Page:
Among the world's 10 best preserved medieval walled cities is the beautiful seaside port of Dubrovnik, Croatia. Sitting on the coast of the sparkling mediterranean sea, Dubrovnik served in ancient times as a resting port for ships at night.
The “Old Town”, as they call it, with its red roofs and creamy beige architecture, is entirely surrounded by walls up to 25 meters high. Often and repeatedly under attack for control by many neighboring states, it's turbulent history involved a great fire that destroyed nearly the whole city in 1296 and a month long siege by the Napoleon Army that led to 3,000 cannonballs being fired onto the city. Today though, the Old Town has been restored in all its glory.
Stepping foot inside the "Old Town" felt a bit magical. With nearly all the original architecture intact, I stood there envisioning how life would have been back hundreds of years ago, the people that crossed this very same street everyday...sailing, trading, living. Would they have been all that different from you and me?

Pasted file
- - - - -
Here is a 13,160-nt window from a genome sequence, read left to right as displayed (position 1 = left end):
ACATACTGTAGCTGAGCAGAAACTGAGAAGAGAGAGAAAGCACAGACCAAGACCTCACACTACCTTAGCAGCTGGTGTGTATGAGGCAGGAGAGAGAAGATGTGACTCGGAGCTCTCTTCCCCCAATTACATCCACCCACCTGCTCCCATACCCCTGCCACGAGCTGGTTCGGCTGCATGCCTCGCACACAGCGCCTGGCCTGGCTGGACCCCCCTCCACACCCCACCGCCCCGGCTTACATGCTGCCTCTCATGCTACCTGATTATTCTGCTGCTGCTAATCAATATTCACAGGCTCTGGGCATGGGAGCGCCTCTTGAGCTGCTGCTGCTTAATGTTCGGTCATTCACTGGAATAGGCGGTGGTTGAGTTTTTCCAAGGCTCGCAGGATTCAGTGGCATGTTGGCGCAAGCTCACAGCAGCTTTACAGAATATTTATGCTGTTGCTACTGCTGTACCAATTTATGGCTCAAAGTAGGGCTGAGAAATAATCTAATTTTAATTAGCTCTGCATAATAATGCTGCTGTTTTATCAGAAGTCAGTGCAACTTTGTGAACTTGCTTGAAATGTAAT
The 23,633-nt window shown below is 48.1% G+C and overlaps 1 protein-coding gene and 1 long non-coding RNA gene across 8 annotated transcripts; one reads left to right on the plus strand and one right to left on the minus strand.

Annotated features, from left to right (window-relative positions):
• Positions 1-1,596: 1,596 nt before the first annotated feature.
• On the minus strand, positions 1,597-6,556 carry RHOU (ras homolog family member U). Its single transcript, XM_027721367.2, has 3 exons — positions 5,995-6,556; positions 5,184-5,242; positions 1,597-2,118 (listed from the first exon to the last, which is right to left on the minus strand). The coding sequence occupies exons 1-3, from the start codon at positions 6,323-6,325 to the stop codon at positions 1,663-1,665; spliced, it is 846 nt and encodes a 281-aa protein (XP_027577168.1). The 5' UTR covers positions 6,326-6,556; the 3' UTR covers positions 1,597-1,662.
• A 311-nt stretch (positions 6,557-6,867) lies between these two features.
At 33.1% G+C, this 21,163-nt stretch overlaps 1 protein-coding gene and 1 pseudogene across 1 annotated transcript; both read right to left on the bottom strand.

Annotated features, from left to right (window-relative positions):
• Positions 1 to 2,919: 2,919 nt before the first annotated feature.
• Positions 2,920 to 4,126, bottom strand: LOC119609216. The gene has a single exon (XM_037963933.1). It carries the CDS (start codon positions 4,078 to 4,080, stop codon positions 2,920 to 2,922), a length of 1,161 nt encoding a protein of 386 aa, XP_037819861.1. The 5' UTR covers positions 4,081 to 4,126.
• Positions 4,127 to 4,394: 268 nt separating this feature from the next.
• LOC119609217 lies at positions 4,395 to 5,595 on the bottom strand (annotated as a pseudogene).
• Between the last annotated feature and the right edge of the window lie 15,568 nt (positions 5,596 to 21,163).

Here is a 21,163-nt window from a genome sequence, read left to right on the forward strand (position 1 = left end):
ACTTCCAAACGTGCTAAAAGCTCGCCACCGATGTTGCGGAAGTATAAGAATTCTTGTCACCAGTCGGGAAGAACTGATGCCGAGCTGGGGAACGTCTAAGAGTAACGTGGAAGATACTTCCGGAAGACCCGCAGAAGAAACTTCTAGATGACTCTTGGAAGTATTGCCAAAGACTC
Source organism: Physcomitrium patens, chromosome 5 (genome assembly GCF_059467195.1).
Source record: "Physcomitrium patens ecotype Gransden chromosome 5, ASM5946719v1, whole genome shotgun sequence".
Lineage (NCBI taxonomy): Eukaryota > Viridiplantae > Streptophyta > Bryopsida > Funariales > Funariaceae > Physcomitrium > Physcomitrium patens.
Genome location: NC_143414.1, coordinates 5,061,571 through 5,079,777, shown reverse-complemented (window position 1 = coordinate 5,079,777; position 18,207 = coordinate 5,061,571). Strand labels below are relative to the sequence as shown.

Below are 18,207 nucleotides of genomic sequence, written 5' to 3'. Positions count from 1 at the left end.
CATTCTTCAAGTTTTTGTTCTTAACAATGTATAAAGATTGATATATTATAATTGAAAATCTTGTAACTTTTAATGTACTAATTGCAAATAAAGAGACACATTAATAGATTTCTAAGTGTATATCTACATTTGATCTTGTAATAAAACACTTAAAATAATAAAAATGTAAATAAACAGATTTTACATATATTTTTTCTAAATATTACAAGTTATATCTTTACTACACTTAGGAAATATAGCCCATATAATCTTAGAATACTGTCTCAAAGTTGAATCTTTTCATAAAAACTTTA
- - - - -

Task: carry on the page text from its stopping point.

There were gorgeous, wonderfully preserved churches, villas, shops, and sea ports. Even the oldest pharmacy in Europe that dated back to the 1300s...
and palaces with magnificent architectural designs.
Unsurprisingly, Dubrovnik’s greatest achievements were in the field of marine technology and sea trade. Ivan Rblijanin once lived there as one of the most famous cannon and bell founders of his time. Sea chests made in city boasted some of strongest and most advanced locking systems. Huge fleets of merchant ships called Argosies travelled all over the world, founding even some settlements in India and America.
Unfortunately, as many treasured old cities and cultures around the world, Dubrovnik has become increasing touristic. For the first time, I finally understood why history was so important.
Increasing globalization, especially in cities today in Asia, has so quickly erased memories of our past. Culture and civilization will forever be changing, and waves of technology and innovation will inevitably destroy in their paths cultures and past ways of life. And so it's imperative that we pass along stories of the past and where we came from, and do everything possible to preserve and remember. Otherwise everything will forever be lost.
Despite Dubrovnik’s turbulent history, the city itself always aspired to live in peace and freedom. It believed in free trade, with its ships sailing a white flag with the Latin word for freedom, Libertas. Even its prison system was seen as quite revolutionary as some captives were only imprisoned during the day and was allowed to return home at night to their families.
Today, the city is now protected in UNESCO list of World Heritage Sites and has a steady population of about 42,000 with tens of thousands of visitors per day.